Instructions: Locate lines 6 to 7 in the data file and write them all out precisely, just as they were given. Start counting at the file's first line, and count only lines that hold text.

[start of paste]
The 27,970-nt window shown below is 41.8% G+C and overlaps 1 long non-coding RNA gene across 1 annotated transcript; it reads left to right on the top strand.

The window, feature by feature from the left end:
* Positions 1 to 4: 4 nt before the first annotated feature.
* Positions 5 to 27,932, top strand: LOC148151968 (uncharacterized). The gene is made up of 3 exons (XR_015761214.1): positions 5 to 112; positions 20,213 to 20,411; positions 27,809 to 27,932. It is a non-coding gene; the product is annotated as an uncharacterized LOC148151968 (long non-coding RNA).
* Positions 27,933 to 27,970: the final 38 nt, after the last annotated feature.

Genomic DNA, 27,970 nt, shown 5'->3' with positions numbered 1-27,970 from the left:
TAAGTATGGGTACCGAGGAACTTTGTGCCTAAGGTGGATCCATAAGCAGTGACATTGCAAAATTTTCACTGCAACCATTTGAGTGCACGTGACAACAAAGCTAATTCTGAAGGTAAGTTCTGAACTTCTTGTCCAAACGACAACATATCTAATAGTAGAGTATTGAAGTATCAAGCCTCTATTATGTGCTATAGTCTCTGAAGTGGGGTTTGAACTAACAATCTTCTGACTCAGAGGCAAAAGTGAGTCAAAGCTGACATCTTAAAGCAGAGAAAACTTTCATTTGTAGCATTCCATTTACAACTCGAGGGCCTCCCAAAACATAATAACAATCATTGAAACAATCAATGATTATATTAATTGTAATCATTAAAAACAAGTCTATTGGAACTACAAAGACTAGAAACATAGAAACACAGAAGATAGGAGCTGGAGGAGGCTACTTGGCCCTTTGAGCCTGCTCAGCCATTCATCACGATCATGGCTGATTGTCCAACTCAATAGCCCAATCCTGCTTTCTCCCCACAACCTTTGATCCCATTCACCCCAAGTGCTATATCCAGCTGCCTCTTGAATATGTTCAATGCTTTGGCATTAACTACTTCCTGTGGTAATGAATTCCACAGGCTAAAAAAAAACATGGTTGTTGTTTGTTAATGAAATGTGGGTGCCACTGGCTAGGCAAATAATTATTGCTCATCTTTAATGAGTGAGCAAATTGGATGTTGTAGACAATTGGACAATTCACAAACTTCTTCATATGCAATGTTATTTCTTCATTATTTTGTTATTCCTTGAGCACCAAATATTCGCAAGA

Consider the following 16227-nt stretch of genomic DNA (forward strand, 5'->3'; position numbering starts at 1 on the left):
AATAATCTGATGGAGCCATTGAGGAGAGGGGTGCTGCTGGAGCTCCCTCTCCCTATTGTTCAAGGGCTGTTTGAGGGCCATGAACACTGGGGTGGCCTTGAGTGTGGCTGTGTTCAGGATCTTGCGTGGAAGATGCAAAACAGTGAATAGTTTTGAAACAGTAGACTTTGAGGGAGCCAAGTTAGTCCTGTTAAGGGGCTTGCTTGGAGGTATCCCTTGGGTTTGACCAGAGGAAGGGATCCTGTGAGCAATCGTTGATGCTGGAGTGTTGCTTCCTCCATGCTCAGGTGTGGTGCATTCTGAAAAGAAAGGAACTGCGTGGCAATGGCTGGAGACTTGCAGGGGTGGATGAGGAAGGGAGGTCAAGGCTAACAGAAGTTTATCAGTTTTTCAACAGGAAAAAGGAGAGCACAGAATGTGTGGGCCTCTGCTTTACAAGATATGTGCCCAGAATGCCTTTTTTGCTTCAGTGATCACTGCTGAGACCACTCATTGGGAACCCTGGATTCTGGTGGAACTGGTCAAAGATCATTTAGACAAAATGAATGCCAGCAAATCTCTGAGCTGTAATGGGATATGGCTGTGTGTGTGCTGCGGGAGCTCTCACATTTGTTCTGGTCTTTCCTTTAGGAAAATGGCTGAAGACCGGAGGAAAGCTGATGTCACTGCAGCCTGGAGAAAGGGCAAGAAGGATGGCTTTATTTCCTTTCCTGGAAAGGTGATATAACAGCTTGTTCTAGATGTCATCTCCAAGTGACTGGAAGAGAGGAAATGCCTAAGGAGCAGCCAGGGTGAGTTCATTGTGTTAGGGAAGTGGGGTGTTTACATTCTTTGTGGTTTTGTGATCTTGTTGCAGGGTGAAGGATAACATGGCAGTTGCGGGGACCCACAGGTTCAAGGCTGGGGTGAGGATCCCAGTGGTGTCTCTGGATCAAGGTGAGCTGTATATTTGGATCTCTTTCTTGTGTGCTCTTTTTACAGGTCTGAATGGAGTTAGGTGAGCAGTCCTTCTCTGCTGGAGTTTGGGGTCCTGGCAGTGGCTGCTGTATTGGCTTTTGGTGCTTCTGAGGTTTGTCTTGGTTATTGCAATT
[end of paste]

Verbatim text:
Genomic DNA, 27,970 nt, shown 5'->3' with positions numbered 1-27,970 from the left:
TAAGTATGGGTACCGAGGAACTTTGTGCCTAAGGTGGATCCATAAGCAGTGACATTGCAAAATTTTCACTGCAACCATTTGAGTGCACGTGACAACAAAGCTAATTCTGAAGGTAAGTTCTGAACTTCTTGTCCAAACGACAACATATCTAATAGTAGAGTATTGAAGTATCAAGCCTCTATTATGTGCTATAGTCTCTGAAGTGGGGTTTGAACTAACAATCTTCTGACTCAGAGGCAAAAGTGAGTCAAAGCTGACATCTTAAAGCAGAGAAAACTTTCATTTGTAGCATTCCATTTACAACTCGAGGGCCTCCCAAAACATAATAACAATCATTGAAACAATCAATGATTATATTAATTGTAATCATTAAAAACAAGTCTATTGGAACTACAAAGACTAGAAACATAGAAACACAGAAGATAGGAGCTGGAGGAGGCTACTTGGCCCTTTGAGCCTGCTCAGCCATTCATCACGATCATGGCTGATTGTCCAACTCAATAGCCCAATCCTGCTTTCTCCCCACAACCTTTGATCCCATTCACCCCAAGTGCTATATCCAGCTGCCTCTTGAATATGTTCAATGCTTTGGCATTAACTACTTCCTGTGGTAATGAATTCCACAGGCTAAAAAAAAACATGGTTGTTGTTTGTTAATGAAATGTGGGTGCCACTGGCTAGGCAAATAATTATTGCTCATCTTTAATGAGTGAGCAAATTGGATGTTGTAGACAATTGGACAATTCACAAACTTCTTCATATGCAATGTTATTTCTTCATTATTTTGTTATTCCTTGAGCACCAAATATTCGCAAGA